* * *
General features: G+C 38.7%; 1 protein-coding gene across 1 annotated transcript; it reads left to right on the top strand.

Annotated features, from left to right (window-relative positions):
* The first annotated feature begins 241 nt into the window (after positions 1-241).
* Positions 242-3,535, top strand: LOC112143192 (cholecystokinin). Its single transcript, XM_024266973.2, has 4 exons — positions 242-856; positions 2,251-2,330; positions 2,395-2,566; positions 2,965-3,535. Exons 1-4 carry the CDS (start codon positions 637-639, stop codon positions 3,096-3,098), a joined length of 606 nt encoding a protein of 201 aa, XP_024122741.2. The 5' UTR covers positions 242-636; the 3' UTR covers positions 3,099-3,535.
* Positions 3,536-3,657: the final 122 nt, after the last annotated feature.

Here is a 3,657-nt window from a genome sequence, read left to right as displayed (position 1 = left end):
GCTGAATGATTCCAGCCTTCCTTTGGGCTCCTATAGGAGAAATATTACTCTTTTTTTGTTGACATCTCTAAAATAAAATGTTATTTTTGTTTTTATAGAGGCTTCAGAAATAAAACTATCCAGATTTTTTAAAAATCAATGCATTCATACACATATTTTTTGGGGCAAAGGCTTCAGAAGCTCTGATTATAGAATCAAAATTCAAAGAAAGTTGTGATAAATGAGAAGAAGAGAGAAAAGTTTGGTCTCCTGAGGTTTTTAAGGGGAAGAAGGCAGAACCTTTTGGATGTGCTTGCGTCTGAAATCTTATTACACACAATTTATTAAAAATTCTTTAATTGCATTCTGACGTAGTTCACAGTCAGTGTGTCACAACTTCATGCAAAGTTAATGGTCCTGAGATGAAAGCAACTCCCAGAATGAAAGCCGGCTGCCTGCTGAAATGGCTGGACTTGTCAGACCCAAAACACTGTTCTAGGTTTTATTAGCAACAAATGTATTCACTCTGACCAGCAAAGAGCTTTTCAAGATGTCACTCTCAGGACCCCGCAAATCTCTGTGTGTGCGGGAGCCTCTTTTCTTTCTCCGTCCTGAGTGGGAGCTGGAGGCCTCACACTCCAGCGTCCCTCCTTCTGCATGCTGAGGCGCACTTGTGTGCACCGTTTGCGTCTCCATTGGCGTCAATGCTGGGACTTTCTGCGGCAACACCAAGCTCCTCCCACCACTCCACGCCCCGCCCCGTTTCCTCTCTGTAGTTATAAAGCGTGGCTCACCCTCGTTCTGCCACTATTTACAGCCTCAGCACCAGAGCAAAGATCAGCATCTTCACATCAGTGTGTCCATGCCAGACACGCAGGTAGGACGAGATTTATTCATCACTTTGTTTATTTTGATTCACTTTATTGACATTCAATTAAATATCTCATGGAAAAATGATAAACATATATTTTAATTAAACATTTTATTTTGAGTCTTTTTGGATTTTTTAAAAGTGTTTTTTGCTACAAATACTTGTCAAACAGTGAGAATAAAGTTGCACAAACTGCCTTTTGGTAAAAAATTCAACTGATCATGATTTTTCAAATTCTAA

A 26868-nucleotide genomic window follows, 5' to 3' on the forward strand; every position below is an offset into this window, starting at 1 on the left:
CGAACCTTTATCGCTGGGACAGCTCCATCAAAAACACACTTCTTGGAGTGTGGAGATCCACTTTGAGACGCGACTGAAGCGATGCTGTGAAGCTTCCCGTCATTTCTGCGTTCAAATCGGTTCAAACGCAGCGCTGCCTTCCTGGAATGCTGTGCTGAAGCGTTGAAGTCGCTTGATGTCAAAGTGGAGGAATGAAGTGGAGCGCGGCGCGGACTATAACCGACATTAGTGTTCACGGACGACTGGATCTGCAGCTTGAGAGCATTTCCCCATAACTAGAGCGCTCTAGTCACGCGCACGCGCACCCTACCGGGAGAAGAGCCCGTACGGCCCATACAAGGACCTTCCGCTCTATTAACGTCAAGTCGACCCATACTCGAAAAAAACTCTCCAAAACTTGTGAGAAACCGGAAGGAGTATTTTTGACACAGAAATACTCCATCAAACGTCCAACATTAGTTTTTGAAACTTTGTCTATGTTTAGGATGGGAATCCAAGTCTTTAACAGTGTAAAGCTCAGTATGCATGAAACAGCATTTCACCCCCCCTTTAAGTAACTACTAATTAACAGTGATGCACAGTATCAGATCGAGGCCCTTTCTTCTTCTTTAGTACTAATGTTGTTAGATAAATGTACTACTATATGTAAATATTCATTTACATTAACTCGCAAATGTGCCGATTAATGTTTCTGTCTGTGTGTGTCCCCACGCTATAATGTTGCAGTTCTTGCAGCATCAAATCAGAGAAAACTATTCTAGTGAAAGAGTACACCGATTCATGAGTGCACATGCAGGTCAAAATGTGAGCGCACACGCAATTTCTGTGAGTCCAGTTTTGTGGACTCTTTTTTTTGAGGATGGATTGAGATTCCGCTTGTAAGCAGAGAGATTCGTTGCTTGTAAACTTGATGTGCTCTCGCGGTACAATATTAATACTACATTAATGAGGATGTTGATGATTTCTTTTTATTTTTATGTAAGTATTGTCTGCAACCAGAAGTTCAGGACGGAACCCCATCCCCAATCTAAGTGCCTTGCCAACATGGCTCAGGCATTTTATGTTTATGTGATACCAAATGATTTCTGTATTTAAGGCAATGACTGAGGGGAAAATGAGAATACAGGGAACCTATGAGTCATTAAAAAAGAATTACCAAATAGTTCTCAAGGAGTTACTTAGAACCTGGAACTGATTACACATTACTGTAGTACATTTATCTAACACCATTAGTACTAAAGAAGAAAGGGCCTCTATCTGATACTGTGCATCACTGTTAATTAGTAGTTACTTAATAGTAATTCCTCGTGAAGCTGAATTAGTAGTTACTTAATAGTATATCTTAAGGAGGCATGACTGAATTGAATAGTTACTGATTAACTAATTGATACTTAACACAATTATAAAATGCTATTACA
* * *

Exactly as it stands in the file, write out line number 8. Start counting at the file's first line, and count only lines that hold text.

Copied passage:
A 26868-nucleotide genomic window follows, 5' to 3' on the forward strand; every position below is an offset into this window, starting at 1 on the left: